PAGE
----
I went to Japan and fell in love.
It was my first time there, and whoooooa, the place is surreal. I felt like a metal ball in a pinball machine, gleefully bouncing around amid flashing lights, bizarre corners and colorful characters. I've been back a week and already miss the food (ramen everywhere!), the kanpais, the brilliantly organized chaos.
So when I heard OC would be getting a slice of Japan in the form of Higashi-based discount retailer Daiso, I was giddy. The 11,000-square-foot superstore was unveiled April 14 in Irvine's Heritage Plaza, and I joined 4,000 others who braved the grand-opening extravaganza of the second location in Southern California.
Okay, before we continue, here's something you must know about Daiso Irvine: EVERYTHING IS A BUCK-FIFTY! (Fine print: except for a handful of items, clearly marked.) Another thing you must know? You will still spend all your money there because EVERYTHING IS ADORABLE! (Or, as the Japanese say, kawaii.)
Inside the massive, pink-walled store is, well, a whole lot of stuff. There's kitchenware (pastel popsicle molds, sushi rollers, banana cases, chicken-shaped timers, plaid bento boxes, as well as standard rice bowls, chopsticks and teapots), storage accessories (hampers, compression bags) and cleaning supplies (frog sponges, nets for hang-drying your sweaters). There's stuff for women (fake eyelashes, makeup, wigs), men (ties, argyle socks), kids (tiny erasers resembling plates of curry, Cup Noodles and mochi balls on a stick) and pets (polka-dot bowls, leashes). There are things you need in your life right this minute (slippers with microfiber dusters on the bottom so you can clean as you stroll through the house!) and things you probably don't (LED-light earwax picks, inflatable man boobs).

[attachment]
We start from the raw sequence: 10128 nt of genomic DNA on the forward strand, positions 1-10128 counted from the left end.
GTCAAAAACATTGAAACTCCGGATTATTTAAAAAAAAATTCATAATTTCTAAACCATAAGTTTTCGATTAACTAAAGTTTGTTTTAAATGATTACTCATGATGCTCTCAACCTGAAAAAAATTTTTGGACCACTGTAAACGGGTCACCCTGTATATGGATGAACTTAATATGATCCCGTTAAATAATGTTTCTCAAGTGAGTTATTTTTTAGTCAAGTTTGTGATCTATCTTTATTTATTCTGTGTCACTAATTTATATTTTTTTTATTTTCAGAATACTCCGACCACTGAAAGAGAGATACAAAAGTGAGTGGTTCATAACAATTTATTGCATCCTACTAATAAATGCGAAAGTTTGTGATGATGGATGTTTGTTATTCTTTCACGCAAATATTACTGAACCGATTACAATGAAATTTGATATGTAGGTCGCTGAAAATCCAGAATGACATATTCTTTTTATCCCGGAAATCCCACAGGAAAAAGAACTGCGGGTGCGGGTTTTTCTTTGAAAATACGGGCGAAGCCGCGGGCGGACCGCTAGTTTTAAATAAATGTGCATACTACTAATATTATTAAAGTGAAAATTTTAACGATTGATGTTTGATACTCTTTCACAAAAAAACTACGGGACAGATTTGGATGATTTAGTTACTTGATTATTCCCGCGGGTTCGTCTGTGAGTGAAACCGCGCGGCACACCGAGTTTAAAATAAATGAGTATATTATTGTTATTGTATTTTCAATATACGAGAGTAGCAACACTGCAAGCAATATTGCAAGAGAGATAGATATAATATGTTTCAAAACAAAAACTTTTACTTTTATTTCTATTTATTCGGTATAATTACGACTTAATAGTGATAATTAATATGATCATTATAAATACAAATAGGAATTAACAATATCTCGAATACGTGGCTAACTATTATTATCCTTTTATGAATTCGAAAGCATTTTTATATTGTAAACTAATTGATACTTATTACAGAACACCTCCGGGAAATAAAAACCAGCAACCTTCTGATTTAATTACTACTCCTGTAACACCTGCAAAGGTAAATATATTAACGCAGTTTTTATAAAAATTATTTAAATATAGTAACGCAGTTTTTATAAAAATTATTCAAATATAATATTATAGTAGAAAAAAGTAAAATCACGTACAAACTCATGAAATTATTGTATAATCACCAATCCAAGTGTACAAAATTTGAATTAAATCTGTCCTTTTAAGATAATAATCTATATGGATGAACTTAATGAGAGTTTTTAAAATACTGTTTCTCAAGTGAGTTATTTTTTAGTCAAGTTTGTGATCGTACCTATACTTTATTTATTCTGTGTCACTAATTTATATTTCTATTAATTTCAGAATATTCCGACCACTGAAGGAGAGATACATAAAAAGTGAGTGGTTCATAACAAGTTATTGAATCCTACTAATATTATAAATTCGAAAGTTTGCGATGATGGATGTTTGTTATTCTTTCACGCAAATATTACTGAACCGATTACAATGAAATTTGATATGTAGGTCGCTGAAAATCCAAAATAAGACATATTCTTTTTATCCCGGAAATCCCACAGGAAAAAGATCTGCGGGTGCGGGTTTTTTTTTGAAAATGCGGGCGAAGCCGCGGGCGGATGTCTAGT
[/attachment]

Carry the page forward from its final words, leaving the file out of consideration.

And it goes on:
It's dangerously easy to toss things into your basket without guilt. ("Well, it is only $1.50.") As I fought the masses through the aisles, I started grabbing items with abandon: a charcoal facial mask! A strawberry coin bank! A soap dish shaped like a bunny! When I was finally ready to check out (basically, when my basket got too heavy), I headed to the cashier and saw that, yep, there was more. Snacks—lots of them. Japanese goodies from pastries to Pocky to sembei (rice crackers). My pile of loot grew.
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In the end, I spent $46.31 on stuff I could have lived without, but shopping for everyday goods has never been this fun. And for now, it's way cheaper than a plane ticket back to Japan.
Follow me on Twitter: @michellewoo!
This column appeared in print as "Dollar Shopping, Japan Style."